So what the hell has happened to communication skills? I guess technology has killed them--but that's still no excuse to me. 

I'm seeing moronic messages from strangers more and more and I don't like it one bit. I got a message a few weeks ago from a girl who wanted to sell Mary Kay to my social group members. Her message was exhausting to read as it was essentially one long run-on sentence with no punctuation or capitalization. 

I really want to ask these people that if they applied for a job this way, do they think they would get an interview? If you take a test on your way to becoming a doctor or lawyer by writing like you're in the 4th grade, do you think you would pass the exam? Why would you think anyone should take you seriously when you communicate like a caveman? If the texting keypad on your phone causes you to make several mistakes, then why not type a proper email using a friggin' computer?

And I'm afraid it's only going to get worse. This report that American students lack writing skills was no surprise to me. Maybe school administrators need to wrench their phones and tablets from their hands while they're in the classroom. 

Maybe I'm being harsh, but first impressions are everything and from now on, if one can't bother to spell or write a coherent sentence, they're not worth my time. The sad part is a lack of basic writing skills has now become expected; accepted, even, because of texting. Well, I simply cannot accept it. I didn't graduate from high school, go through college, hold jobs and start a blog with shitty language skills. 

Call it having standards. 

Thursday, February 07, 2013

Retro Greeting Cards Giveaway!

I was hoping when 2013 rolled around that I'd get the opportunity to do another giveaway on Go Retro. That opportunity presented itself when NobleWorksCards.com reached out to me to offer a retro greeting card assortment to one of my readers. I've posted about the decline of greeting cards a while back, so here's your chance to keep a retro trend going!

Entering is easy--just take a look at NobleWorks' retro card collection starting here and leave a comment letting us know which design you like the best. I'll put all of the names in a random pick generator online and will announce the winner on Monday, February 11. You must have an actual commenter name with a link to an active email address...so if you're posting as an anonymous commenter, please provide that info and your name with your comment to qualify. 

Want an extra entry? Take to Twitter and mention my blog & handle in a tweet -- @GoRetroPam. Good luck, everyone!

Monday, February 04, 2013

Video Game Console Smackdown: Atari 2600 vs. Intellivision

Were you on Team Atari or Team Intellivision in the 80s? There were other home gaming consoles on the market at this time, but it seems these two companies were the main contenders battling it out in ads and commercials.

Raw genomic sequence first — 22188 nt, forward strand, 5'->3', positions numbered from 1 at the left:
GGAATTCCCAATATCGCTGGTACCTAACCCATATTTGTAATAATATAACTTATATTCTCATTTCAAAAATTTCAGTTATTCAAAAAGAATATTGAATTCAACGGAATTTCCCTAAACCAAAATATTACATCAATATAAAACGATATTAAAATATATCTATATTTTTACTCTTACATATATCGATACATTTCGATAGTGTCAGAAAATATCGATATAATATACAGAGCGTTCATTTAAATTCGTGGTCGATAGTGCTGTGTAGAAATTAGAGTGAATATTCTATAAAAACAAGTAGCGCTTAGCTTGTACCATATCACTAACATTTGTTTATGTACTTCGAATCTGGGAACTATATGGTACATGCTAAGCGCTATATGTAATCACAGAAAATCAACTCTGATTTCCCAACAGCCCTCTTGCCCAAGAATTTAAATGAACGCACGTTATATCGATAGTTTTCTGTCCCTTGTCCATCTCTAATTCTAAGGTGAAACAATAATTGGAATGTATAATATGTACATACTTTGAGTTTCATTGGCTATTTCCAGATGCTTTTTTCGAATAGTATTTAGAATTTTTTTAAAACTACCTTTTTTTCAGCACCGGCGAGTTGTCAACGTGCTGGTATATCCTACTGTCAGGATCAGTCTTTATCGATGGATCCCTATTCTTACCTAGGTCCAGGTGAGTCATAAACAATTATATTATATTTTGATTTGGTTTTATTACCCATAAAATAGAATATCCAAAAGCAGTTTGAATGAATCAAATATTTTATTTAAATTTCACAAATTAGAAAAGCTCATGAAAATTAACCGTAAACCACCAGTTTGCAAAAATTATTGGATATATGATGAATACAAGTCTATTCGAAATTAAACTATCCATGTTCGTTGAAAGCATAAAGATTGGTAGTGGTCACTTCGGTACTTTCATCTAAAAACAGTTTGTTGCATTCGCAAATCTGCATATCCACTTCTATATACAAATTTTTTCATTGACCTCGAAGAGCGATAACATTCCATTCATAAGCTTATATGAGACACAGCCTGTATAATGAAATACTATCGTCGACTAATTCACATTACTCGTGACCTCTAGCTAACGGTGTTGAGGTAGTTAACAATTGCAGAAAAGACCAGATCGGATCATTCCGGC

Like so many other kids, I had an Atari 2600. My best friend from the time had Intellivision. I only remember playing it a couple of times at her house and to be honest, I recall not being terribly impressed. Sure, it had the "better" graphics compared to Atari (which sounds hilarious now considering how far gaming technology has come) but the selection of available games fell short compared to the list Atari eventually accumulated and licensed. The flat controller with its keypad was cumbersome for someone used to Atari's joystick.

The Atari 2600 was released in 1977, and quickly became a popular gaming system. Intellivision was developed by Mattel in 1979 and was marketed as "intelligent television." They got writer George Plimpton--an odd choice for a spokesman, since most kids didn't know who he was--to star in a series of snooty ads and TV commercials explaining why Intellivision trumped the Atari 2600. 


Atari tried to say that the Intellivision console didn't have any space games, then Intellivision counteracted with this spot that featured a kid dressed like George Plimpton:


This one starring Henry Thomas from E.T. is weird--Henry is starstruck by "Mr. Intellivision" and it is ironic considering the E.T. video game was developed for Atari. 

Mattel got into hot water when they started to build up hype by hinting at a new accessory for Intellivision which it called a "Keyboard Component." This was a piece of technology with extra RAM that your Intellivision would be inserted into, turning the whole system into a personal home computer. The Keyboard Component became a marketing disaster, getting delayed several times so that engineers could resolve its reliability problems and make it cheaper to produce. When Jay Leno performed at Mattel's Christmas party in 1981, one of his jokes was, "You know what the three big lies are, don't you? 'The check is in the mail,' 'I'll respect you in the morning,' and 'The Keyboard will be out in spring.'" Things got so bad that the FTC accused Mattel of fraud and false advertising, and ordered the company to pay a fine of $10,000 daily until the system upgrade was widely available in retail stores. By the fall of 1982, Intellivision officially canceled the Keyboard Component. 

Meanwhile, Atari was racking up the accessories and games:

Intellivision would release new versions and variations of its system but in my opinion, it never cemented itself into pop culture notoriety like the Atari 2600 did. Which one did you own--or like the best?